How great was that win last night? Anthony Rizzo seemed to enjoy it.
“That’s the best one I’ve been a part of. Coming back like that, seesawing back and forth all game — this is what we do, we don’t quit.”
Starlin Castro echoed that sentiment, saying:
“Talking with Coghlan, we wouldn’t win that game last year or the year before. We quit. If we were losing after seven innings, we quit. Now, we never quit. If we get extra innings, we play hard, we never quit.”
I wrote about this same thing a little while back after a comeback win in Denver when I began to see a change in the way myself and others perceived this team. It sounds like the Cubs are seeing it too.
“Honestly, I don’t think we win this last year,” Kyle Hendricks said after that win over the Rockies. “Just the confidence factor, all the new guys coming in here with the winning attitude, the winning ways. These guys know how to win. And it just showed right there. I think there’s going to be a lot of those this year.”
And our own Bryan O’Donnell expressed the same confidence just this morning, writing:
“Whenever the Cubs go down one or two runs this year, not only am I confident they can come back — I pretty much expect it.”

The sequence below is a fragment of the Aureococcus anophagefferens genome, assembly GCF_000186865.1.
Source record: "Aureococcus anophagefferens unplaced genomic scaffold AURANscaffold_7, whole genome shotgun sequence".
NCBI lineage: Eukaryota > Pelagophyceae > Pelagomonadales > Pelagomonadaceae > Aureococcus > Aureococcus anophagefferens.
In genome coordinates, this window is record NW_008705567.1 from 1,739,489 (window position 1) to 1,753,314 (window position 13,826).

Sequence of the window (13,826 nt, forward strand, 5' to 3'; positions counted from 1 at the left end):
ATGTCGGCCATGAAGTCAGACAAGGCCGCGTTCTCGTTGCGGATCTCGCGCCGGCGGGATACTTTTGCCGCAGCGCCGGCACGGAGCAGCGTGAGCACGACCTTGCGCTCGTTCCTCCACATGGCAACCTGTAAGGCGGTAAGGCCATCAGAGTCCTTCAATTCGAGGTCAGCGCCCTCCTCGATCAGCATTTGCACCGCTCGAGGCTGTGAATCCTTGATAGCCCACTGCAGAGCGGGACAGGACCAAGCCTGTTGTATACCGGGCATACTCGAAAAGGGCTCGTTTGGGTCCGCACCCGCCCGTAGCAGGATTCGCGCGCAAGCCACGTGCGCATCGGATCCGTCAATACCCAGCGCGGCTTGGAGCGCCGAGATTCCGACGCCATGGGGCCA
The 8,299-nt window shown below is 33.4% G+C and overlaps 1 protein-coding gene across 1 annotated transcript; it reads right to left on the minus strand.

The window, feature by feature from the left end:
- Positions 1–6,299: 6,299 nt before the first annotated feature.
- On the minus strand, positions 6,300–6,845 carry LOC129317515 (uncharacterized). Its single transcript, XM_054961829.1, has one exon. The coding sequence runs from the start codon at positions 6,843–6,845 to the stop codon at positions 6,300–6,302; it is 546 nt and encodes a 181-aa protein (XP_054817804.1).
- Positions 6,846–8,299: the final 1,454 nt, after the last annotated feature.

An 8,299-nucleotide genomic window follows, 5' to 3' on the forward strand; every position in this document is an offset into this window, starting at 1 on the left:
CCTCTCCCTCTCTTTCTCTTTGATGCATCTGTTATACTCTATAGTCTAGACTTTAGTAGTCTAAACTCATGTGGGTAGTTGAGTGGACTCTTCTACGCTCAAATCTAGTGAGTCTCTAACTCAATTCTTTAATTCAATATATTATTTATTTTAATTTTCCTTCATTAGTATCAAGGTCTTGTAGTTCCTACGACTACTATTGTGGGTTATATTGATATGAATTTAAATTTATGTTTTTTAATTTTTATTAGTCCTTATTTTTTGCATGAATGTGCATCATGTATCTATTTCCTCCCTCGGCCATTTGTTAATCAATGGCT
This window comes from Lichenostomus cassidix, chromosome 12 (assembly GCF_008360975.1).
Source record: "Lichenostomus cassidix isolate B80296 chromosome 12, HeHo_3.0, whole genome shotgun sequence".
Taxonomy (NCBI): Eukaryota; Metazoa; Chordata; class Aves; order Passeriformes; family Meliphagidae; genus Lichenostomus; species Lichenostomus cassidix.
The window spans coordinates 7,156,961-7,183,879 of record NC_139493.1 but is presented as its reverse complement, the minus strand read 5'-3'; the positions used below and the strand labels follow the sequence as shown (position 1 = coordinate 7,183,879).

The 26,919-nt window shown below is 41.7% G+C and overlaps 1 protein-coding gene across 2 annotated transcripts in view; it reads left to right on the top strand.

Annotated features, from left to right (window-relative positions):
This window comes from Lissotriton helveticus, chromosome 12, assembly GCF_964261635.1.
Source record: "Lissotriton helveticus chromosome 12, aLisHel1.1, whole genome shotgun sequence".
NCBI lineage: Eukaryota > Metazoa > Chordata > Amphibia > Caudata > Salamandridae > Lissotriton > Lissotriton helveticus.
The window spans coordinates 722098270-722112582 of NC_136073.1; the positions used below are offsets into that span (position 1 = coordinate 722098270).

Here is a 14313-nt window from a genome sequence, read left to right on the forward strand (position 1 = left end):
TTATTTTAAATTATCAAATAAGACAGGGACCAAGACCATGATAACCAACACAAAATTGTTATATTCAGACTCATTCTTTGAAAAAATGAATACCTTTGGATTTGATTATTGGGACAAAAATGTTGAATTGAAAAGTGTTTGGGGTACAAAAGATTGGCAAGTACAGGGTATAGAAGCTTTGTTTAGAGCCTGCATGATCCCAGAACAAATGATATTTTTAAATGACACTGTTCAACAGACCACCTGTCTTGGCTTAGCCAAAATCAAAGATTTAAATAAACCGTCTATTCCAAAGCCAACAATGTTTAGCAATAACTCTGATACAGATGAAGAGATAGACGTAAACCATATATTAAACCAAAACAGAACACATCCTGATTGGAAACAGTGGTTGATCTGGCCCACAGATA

It’s no secret that winning is fun, particularly when you can do it on a consistent basis. Through 13 games, the Cubs already have 8 wins, but what’s even better is that half of those have come via 9th-inning comebacks like the one we saw last night. That sense of just knowing your team is going to win, that almost naive sense of faith in them to succeed, reminds me of how I felt when I watched them as a kid.
For that reason, I found it quite fitting that I was taking in the Cubs while simultaneously watching my 10-year-old cousin’s little league game last night (because I was in Georgia, the MLB.tv blackout rules could not stifle my viewing). For all intents and purposes, the guys leading the charge on the North Side are kids themselves.
Newly-minted starting second baseman Addison Russell is only 89 days removed from being unable to legally purchase a $9 baseball glove at Wrigley and is 464 days younger than the next-youngest player in the NL (Bryce Harper). Now Russell joins Kris Bryant (23), Jorge Soler (23), Starlin Castro (25), and Anthony Rizzo (25) to form the core of a team that could be together for years to come.
Russell saw and felt the same thing I did as he experienced his new team for the first time.
“They played this game just like little kids — they had fun,” he said. “I’m happy to be part of it.”
You know something else about being a kid and playing like one? There’s an innocent confidence and a swagger you can have that isn’t tainted by hubris and hasn’t been beaten down and muted by failure. I see that in Russell, who said of his call-up:
“I just like playing this game. I’m here for a reason.”
His individual exploits on Tuesday didn’t provide much fodder for blogging, but if Russell is able to play as he’s capable of playing, Cubs fans are going to continue having a lot of fun watching this game.